What do you do when people are calling something groundbreaking simply because of the name attached to it. Do you follow the crowd and profess to something that you know to be false? Or do you simply state that what you know to be true?
Andre Young is a creative genius, and a very shrewd operator. His wealth, power and standing in both the music and business world alike is testament to that. As far as Hip Hop is concerned he is a living legend and will rightly be thought of as one of the genre’s foremost influences for generations to come. His already celebrated legacy however, seems to be lending itself to the many comments lauding his suddenly released ‘Compton: A Soundtrack by Dr Dre’ as the cultures equivalent of the second coming of Christ. This I am afraid, needs correcting.
What Compton is, is a very good collection of songs and artists that as usual, is intricately arranged and mixed by the man himself. Like the conductor of a modern orchestra, Dre’s tried and tested formula for getting the best out of the talent around him is almost peerless and the precise execution of Compton proves it. All of the elements that made the Doctors last full length release a modern classic are there. A gathering of great artists, a combination of great beats including a couple of Jeep worthy anthems, and an overall concept that binds the whole thing together.
The Dre signature can be heard loud and clear to varying degrees across the album and the fact that Kendrick Lamar is firing verbal ammunition on no less than 3 of the album’s best pieces of music is the cherry on top. A special mention must go to Anderson .Paak (pka Breezy Lovejoy) who doesn’t put a foot wrong on any of the 6 songs he appears on. Hopefully he won’t suffer the same fate Hittman did after 2001 made waves. Then there is the lexicon of talented beatsmiths on duty that reads like a real life list of Avengers. DJ Premier, DJ Khalil, Bink, DJ Dahi, Best Kept Secret, Focus and the man himself all report for duty and are allied to the cause. A list that is enough to turn even those at the top of the radii friendly charts a deep shade of green is great, but that doesn’t necessarily make for a constant stream of great results.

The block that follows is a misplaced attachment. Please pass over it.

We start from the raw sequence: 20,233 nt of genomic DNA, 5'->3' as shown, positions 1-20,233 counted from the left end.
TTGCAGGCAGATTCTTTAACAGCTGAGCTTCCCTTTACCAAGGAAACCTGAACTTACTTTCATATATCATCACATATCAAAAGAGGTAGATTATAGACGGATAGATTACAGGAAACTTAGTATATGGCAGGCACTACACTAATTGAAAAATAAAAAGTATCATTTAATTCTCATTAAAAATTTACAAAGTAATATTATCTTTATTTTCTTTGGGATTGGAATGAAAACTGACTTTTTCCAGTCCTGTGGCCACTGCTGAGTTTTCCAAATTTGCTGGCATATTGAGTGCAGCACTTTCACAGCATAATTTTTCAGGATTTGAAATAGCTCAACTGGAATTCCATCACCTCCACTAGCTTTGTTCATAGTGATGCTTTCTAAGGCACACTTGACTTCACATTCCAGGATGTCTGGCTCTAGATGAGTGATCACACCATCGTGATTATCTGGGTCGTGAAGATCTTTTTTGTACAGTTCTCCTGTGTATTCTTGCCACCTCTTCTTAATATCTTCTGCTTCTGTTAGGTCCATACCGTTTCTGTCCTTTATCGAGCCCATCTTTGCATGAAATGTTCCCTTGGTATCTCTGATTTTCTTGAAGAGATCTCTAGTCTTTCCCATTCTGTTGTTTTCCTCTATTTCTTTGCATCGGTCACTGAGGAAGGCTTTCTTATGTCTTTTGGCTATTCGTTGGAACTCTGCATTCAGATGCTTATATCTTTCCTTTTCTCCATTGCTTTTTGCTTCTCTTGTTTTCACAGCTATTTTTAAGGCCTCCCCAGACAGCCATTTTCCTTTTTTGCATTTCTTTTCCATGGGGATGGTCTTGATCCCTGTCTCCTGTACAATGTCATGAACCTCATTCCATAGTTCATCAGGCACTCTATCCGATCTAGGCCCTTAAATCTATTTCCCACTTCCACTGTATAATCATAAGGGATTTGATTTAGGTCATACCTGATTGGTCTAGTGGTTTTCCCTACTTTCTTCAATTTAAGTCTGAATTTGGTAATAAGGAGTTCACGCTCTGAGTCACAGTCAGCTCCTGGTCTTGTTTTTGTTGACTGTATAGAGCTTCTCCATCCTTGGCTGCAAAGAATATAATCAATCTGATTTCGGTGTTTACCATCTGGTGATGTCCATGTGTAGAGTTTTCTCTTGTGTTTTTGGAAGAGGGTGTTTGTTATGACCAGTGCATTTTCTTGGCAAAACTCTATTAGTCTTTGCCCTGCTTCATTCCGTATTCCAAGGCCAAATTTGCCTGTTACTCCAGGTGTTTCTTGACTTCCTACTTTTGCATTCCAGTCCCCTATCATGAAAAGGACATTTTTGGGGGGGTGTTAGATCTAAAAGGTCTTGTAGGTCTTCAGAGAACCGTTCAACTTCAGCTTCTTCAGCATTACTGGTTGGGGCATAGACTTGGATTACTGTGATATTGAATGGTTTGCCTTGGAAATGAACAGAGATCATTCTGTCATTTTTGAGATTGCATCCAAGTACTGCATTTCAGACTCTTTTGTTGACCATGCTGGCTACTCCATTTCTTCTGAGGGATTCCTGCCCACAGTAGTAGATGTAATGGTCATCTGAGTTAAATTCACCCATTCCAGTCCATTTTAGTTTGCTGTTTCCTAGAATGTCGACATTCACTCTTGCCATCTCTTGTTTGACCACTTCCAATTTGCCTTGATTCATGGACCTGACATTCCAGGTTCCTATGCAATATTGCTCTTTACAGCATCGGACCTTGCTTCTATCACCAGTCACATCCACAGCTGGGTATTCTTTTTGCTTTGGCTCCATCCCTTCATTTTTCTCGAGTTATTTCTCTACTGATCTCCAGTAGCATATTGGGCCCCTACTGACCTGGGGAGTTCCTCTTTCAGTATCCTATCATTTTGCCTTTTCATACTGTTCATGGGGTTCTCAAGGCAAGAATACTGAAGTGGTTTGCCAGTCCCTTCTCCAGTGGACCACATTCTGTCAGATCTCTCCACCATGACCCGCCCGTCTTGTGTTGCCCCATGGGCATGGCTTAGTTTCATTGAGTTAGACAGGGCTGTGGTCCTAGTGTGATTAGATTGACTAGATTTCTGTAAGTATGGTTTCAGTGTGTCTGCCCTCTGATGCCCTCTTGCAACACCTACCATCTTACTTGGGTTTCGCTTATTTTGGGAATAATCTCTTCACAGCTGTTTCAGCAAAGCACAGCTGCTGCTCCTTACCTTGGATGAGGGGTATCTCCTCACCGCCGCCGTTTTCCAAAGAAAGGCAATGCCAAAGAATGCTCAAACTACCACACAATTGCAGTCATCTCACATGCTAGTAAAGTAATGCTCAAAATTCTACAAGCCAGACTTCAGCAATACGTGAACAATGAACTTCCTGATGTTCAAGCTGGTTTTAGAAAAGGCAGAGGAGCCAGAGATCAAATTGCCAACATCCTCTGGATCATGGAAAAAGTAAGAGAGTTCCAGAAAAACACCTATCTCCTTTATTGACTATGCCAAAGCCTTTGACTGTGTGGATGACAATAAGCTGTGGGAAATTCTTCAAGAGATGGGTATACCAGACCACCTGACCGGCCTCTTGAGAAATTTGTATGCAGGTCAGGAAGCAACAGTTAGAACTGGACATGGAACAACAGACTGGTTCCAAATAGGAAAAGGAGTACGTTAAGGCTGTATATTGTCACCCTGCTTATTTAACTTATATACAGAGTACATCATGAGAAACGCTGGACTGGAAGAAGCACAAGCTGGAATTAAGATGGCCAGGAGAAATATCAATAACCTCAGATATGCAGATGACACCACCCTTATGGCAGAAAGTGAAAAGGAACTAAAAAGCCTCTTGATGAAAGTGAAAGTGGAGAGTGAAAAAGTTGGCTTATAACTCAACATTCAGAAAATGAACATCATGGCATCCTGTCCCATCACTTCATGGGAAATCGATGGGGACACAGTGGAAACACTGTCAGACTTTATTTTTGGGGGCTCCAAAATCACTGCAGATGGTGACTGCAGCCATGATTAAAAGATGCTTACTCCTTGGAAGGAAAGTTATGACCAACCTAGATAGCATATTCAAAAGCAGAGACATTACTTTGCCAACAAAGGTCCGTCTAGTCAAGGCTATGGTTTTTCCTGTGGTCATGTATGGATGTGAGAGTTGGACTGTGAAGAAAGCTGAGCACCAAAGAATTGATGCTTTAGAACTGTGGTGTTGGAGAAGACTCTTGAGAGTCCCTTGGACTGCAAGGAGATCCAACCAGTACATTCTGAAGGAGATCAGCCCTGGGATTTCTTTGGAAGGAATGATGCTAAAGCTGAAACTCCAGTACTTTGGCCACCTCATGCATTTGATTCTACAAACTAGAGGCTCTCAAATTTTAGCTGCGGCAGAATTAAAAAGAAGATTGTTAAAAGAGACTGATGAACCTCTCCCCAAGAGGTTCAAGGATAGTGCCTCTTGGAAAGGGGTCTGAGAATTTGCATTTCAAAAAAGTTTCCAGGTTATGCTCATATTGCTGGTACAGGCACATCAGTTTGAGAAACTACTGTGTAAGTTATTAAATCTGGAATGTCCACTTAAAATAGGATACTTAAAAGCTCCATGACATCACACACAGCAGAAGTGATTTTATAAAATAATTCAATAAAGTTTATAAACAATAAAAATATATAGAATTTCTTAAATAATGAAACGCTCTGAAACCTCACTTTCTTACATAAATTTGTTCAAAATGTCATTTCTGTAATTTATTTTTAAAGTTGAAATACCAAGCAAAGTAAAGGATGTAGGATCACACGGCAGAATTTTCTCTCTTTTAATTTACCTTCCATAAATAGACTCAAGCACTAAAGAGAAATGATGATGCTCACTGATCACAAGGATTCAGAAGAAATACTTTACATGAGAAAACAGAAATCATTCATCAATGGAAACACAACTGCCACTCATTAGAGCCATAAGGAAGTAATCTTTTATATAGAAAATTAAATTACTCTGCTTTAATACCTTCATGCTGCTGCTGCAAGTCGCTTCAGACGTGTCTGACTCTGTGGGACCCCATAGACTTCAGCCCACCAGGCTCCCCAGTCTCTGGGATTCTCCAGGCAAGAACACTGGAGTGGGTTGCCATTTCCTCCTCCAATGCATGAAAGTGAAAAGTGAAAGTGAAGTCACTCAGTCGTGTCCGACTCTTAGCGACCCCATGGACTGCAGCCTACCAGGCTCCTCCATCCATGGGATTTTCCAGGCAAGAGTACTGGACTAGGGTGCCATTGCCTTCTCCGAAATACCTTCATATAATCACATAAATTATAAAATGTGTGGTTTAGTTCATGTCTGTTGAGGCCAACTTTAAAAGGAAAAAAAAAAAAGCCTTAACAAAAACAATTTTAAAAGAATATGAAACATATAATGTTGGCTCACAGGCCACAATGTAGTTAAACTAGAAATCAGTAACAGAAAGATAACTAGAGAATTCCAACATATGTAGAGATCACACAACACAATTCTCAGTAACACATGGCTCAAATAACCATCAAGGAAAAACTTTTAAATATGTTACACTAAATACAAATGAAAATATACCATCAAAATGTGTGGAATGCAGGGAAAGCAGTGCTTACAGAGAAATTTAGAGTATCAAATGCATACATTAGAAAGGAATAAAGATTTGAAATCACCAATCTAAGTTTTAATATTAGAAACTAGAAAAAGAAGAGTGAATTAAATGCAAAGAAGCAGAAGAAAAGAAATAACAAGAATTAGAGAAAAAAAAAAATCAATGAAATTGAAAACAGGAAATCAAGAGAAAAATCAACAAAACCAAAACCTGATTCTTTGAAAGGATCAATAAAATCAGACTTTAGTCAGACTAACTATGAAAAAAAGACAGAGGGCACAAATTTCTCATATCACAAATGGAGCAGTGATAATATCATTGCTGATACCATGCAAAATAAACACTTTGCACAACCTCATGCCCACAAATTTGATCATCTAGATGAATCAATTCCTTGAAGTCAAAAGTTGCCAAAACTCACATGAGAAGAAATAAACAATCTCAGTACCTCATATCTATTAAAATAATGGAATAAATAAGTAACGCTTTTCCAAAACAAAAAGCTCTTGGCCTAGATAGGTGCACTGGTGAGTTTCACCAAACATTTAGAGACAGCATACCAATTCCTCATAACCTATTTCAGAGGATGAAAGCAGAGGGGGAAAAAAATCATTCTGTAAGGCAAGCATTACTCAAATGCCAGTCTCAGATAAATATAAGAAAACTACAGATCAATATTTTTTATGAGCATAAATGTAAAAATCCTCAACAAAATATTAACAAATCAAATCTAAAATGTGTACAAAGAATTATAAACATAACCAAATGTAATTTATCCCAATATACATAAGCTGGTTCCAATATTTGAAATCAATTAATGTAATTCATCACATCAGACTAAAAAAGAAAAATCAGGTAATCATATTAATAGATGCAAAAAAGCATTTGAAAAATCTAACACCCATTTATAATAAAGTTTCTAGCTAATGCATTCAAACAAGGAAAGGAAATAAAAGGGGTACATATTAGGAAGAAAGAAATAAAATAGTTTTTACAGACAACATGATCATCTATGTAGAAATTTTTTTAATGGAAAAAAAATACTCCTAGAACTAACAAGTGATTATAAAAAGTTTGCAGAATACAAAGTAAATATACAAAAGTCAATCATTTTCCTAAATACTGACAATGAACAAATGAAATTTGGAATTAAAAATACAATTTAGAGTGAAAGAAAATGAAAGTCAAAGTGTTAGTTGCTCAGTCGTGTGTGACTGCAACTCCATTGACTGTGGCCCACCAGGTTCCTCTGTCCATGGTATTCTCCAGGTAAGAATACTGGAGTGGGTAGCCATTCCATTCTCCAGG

The first problem with the general overreaction to Compton, is that the world of Hip Hop has moved on dramatically from the days of The Chronic, Doggystyle and even 2001. The era of being able to use the terms ‘classic’ and ‘hit’ about the same song on a regular basis, is over. For a ‘normal’ release the classic and hit parameters would be set to normal levels. But for a Dr Dre release those parameters have to be adjusted. So an album like Compton can never be measured on ‘normal’ levels. There are many hits to be found on Compton and Dre has been shrewd enough to realise that the fan base, and the way they judge music generally, has changed. Much of what he has provided for the ears on Compton caters for that adjustment.
The second problem, is the Compton peaks way too early for my taste. The Kendrick Lamar and Marsha Ambrosius assisted Genocide is the ohhhh so obvious standout, but it is also takes up the third slot of a 16 track album. While the phrase ‘things go downhill from there’ is too strong a phrase to use, it’s fair to say that Genocides heights are not matched anywhere else. One or 2 others come rather close. All In a Day’s Work, the Easy E cameo featured Darkside/Gone, Loose Cannons, and the nostalgia trip that is Satisfiction (featuring a superb Snoop), all give Compton a superiority over its rivals in that all of the aforementioned tracks are available with one purchase rather than them each being a standout on other albums. The rest however, although nice headnods, are of a type that is the staple diet of sound systems the world over.
Nowadays though, these are foibles that will matter little to the average listener (no disrespect intended). The aura held by the Rap albums of yesteryear will never be recaptured and as such, their sound will probably never be fully rekindled. Although I don’t consider myself to be some sort of wine snorting equivalent of a Hip Hop connoisseur, I do like to think that when it comes to the previous work of certain members of the Hip Hop fraternity, I along with those of a similar musical upbringing to myself, hold those whose albums qualify in higher esteem.
Compton is, as I stated previously, an album chock full of hits. What it isn’t, is an album full of classics. While the numbers achieved will be wondrous, and the Beats Studio Pros and Pills will be working overtime blasting out the great music on show, I was always going to compare this album to past glories. And after 2 entries into Hip Hop folklore, I can’t help but feel a little disappointed with an album that is “merely” very good, as oppose to entry number 3.